Taiwan: Nation-State or Province?

By John F. Copper | Go to book overview
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Taiwan's society and culture are basically traditional and Chinese. More specifically, they are rural southern Chinese in origin, though both have changed and evolved in Taiwan--affected by interaction with the Aborigines, the population's contact with other people in the region, European and Japanese colonization, and considerable Western influence (particularly American in recent years). In addition, rapid economic growth and the material culture and urbanization it engendered, plus the rise of a large middle class, have produced profound social change and have given rise to many of the social conditions and problems present in Western countries. The breakdown of the traditional culture has produced beneficial social change, but has also caused social instability, giving rise to various kinds of social ills. But Taiwan's problems are no more acute, and probably less serious in most respects, than in most other rapidly modernizing countries. Still, they are viewed by most citizens with alarm. Socially, Taiwan has been growing away from China, though recently an increase in contacts seems to be reversing this trend.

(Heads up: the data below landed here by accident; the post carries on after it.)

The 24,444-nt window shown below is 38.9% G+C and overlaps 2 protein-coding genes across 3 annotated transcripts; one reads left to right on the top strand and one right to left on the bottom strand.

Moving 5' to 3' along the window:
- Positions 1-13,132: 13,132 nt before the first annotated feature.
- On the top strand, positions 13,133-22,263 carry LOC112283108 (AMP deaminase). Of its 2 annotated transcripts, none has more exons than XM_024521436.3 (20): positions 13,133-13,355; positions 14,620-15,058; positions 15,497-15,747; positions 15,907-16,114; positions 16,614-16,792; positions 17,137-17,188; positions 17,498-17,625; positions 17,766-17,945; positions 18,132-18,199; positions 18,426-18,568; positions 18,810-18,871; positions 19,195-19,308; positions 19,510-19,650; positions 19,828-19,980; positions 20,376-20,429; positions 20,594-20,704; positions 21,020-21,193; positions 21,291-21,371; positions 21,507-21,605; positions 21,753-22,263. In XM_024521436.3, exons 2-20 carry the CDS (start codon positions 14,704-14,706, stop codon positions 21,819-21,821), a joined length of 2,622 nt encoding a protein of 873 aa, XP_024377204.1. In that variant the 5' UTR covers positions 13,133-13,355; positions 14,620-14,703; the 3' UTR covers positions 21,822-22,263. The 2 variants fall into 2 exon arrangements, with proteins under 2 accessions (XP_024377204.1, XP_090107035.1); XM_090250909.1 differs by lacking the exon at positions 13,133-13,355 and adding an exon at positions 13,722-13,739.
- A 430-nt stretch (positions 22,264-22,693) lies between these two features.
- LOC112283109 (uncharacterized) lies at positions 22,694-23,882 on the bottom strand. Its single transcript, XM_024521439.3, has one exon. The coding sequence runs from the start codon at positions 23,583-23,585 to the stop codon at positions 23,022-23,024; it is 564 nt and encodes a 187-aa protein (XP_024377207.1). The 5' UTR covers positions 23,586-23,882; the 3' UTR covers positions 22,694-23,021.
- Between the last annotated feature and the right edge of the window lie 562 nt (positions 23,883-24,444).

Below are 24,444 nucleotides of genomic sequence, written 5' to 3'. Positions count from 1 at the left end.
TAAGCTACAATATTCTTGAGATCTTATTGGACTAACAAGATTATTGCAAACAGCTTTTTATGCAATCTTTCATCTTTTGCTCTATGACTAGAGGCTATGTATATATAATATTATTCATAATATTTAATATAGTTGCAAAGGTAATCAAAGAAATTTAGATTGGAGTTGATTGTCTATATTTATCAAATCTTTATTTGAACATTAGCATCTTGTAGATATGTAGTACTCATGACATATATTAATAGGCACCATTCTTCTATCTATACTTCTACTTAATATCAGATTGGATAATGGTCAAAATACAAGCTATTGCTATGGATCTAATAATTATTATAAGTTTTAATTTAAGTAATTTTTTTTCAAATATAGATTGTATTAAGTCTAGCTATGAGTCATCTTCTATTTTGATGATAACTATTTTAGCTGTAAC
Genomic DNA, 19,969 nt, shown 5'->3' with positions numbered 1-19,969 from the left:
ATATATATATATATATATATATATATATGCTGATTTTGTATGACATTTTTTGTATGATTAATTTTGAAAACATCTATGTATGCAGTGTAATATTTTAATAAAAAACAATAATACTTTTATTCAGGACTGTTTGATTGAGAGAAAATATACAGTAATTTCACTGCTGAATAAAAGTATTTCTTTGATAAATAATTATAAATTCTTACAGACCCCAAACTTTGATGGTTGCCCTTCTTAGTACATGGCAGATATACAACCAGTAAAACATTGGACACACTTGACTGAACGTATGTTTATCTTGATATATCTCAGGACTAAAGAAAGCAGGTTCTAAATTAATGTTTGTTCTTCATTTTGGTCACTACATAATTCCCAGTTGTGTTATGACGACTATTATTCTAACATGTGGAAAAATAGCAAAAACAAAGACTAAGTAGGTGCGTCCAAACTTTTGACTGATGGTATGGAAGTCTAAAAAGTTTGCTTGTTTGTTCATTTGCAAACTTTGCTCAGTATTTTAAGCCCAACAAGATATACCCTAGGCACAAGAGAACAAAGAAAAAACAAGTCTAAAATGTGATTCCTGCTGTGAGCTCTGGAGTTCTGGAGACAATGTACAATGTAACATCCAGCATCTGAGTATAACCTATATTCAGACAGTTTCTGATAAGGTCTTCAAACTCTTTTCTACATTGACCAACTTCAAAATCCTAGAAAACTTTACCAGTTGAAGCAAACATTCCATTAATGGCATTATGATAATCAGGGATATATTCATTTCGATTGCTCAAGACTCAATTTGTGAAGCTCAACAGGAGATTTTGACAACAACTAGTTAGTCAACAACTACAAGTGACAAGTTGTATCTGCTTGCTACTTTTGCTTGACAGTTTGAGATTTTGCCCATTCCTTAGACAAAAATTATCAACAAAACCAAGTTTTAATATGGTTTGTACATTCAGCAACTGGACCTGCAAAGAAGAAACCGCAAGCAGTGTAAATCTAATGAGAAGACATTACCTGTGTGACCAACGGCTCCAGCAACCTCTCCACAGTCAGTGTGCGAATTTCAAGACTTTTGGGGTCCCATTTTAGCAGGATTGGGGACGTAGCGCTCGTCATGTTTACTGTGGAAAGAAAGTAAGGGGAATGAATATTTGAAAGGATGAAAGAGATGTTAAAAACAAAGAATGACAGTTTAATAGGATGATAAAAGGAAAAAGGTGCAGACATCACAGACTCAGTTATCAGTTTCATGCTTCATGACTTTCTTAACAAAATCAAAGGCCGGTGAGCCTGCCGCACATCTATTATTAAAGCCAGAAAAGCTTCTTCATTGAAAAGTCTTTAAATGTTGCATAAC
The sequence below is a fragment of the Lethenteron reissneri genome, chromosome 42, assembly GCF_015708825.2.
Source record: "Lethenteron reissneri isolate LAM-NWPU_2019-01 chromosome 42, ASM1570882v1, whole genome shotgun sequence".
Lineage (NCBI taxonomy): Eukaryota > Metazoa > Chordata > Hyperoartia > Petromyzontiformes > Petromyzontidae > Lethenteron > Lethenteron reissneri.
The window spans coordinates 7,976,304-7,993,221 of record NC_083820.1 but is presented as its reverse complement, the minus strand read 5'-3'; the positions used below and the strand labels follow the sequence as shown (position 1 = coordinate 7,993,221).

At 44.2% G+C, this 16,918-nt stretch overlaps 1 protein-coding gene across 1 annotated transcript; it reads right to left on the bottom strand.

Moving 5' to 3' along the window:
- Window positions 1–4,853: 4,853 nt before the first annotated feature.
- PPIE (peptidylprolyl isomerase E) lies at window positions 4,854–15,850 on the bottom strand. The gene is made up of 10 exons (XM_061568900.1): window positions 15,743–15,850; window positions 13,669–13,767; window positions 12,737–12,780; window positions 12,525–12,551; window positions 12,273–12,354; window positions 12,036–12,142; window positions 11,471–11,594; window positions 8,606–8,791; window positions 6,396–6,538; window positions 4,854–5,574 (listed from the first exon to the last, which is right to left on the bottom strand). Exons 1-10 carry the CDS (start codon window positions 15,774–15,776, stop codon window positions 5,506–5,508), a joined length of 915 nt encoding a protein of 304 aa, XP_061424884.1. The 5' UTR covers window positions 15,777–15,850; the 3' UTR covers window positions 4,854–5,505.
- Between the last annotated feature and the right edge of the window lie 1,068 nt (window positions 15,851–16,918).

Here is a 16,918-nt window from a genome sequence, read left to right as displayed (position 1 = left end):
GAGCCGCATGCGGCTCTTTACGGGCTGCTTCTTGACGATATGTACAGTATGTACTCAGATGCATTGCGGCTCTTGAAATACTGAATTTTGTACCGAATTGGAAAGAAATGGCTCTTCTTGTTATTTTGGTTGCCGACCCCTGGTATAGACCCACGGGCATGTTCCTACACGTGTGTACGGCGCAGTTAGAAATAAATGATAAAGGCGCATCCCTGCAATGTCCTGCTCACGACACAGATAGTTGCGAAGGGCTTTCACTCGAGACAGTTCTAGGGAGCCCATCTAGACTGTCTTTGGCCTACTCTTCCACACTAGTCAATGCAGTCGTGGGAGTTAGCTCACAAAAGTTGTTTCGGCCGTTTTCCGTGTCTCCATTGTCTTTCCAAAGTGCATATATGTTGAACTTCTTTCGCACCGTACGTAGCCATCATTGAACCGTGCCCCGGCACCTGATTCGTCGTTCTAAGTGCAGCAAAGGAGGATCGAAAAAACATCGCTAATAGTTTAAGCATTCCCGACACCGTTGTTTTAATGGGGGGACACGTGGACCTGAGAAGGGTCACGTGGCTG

Social Structure and Order

Before the twentieth century, the various groups inhabiting Taiwan, which had generally little contact with each other, had quite distinct social systems.1 The Aborigines' social systems were tribal, with the social order differing markedly between two broadly defined groups: the mountain Aborigines and the lowland Aborigines. The mountain Aborigines maintained social structures that were more communal and less settled; the lowlanders' social systems were more settled and in some ways resembled Chinese agrarian society. Customs, mores, and social systems, however, varied considerably among the different tribes. In terms of tribal


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